Local News

Spring Lake police department could clean house

Posted June 15, 2009 5:26 p.m. EDT
Updated June 15, 2009 11:24 p.m. EDT

— Spring Lake Interim Police Chief Gregg Jarvies said Monday that the town's troubled police department could terminate and start over next year.

The Cumberland County Sheriff's Office assumed control of law enforcement in Spring Lake on May 6, following the arrests of Sgt. Darryl Eugene Coulter Sr. and Sgt. Alphonzo Devonne Whittington Jr. on a variety of charges. Spring Lake Police Chief A.C. Brown resigned shortly thereafter.

Jarvies said the town cannot afford to continue paying the sheriff's office and its remaining officers, so 11 police employees could be laid off within the coming weeks, according to a proposal submitted to the Town Board Monday afternoon. Other employees would be transferred to jobs within the sheriff’s office.

Jarvies said he made the recommendation after a judge told him the only way the department would regain its power is to start over.

"It hit them (the officers) hard. You can imagine telling someone that we are going to recommend that your job is going to be gone in two weeks, (and) now you can go home and tell your family that you don't have an income,” Jarvies said.

“I’m very sad on a personal level for the families of the police officers that really didn't have anything to do with this,” said Jackie Jackson, with Citizens on the Move.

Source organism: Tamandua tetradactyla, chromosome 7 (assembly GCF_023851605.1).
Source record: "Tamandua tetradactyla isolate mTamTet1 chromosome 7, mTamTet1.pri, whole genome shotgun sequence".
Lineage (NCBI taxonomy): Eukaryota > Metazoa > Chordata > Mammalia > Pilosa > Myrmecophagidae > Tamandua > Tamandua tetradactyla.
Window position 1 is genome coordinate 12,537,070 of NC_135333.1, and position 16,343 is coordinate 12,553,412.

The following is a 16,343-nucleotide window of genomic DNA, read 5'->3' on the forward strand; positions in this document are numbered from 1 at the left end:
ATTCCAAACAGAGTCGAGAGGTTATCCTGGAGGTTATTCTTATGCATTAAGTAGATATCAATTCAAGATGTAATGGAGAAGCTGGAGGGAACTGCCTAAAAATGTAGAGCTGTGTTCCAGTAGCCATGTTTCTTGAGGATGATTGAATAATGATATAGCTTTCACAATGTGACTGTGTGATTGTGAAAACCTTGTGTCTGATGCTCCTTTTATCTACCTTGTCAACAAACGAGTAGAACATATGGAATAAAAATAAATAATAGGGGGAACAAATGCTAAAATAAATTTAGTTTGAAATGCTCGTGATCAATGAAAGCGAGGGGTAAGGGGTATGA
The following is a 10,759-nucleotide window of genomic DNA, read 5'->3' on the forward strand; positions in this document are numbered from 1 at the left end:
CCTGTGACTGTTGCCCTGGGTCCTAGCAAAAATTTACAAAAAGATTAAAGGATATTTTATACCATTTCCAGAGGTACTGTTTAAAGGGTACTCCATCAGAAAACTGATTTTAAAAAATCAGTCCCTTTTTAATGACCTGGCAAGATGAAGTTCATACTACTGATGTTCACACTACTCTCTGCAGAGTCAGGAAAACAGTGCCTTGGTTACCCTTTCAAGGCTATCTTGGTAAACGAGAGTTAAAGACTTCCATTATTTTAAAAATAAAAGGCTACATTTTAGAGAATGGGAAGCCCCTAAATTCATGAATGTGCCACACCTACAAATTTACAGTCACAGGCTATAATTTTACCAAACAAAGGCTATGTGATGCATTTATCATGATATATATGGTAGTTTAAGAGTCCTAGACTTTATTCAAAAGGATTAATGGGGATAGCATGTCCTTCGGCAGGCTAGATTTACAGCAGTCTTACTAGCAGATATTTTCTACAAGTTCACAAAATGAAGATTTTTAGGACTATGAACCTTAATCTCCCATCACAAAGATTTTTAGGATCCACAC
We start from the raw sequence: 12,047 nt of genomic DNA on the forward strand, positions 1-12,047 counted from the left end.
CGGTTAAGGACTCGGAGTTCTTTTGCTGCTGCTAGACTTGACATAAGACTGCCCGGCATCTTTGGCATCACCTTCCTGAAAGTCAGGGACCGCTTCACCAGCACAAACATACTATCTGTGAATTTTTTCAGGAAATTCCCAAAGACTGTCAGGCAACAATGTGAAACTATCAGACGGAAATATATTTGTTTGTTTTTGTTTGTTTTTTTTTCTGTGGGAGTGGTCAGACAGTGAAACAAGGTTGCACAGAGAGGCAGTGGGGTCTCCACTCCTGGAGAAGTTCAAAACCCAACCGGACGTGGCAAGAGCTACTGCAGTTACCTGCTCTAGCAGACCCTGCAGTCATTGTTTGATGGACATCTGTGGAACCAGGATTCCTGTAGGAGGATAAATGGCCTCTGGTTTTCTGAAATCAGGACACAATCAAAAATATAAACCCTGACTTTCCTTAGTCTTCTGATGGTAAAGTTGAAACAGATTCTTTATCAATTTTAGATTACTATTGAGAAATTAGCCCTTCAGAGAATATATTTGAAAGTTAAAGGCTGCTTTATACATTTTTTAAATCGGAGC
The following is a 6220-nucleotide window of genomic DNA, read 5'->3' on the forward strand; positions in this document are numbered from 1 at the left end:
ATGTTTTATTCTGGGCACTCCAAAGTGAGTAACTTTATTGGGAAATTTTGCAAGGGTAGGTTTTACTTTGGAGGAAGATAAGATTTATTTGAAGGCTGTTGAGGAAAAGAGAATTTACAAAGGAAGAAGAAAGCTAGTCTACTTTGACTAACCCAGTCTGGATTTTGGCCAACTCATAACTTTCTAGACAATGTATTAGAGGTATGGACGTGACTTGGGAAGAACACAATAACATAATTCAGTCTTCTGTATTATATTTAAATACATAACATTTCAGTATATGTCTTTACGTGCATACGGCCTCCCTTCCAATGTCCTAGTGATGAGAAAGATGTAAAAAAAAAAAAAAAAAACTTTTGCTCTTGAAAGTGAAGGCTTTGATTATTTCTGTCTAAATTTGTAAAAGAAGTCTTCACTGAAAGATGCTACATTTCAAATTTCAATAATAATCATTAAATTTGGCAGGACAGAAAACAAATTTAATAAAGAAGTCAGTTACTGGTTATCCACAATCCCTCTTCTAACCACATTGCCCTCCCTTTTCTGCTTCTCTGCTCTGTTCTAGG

Jackson said she founded Citizens on the Move in response to concerns of corruption within the police department. She said city leaders did not act fast enough to complaints.

“While we are in the process of restructuring our police department, we need to think about restructuring our leadership as well,” she said.

Sheriff's deputies would also continue to provide law enforcement for the town while the police department is restructured under the proposal. That could cost the city as much as $90,000 a month, Jarvies said.

Officers with better training would be hired by February and would eventually take back policing the town from the sheriff's department, Jarvies said.

More on police probe

Indictments allege that Coulter participated in an April 2008 home invasion in which three men were held at gunpoint and that he asked subordinate officers to falsify a report about a September raid on a motel room in which $2,900 was seized. Whittington allegedly stole that money from the police department's evidence room and tried to cover it up, according to an indictment.

Brown resigned the following day, and reports that he and another officer were shredding files in the department prompted a judge to order the State Bureau of Investigation to take control of all Spring Lake Police Department files.

Cumberland County District Attorney Ed Grannis has dismissed all pending misdemeanor cases in Spring Lake, saying that he suspects senior officers of lying and directing other officers to fabricate facts in police reports.

Spring Lake officials had named Sgt. Mack Utley III as acting police chief before turning to Jarvies.

Jarvies spent 32 years with the Chapel Hill Police Department, including seven as chief. He also has been a consultant for the Illinois State Police and a guest lecturer at North Carolina State University.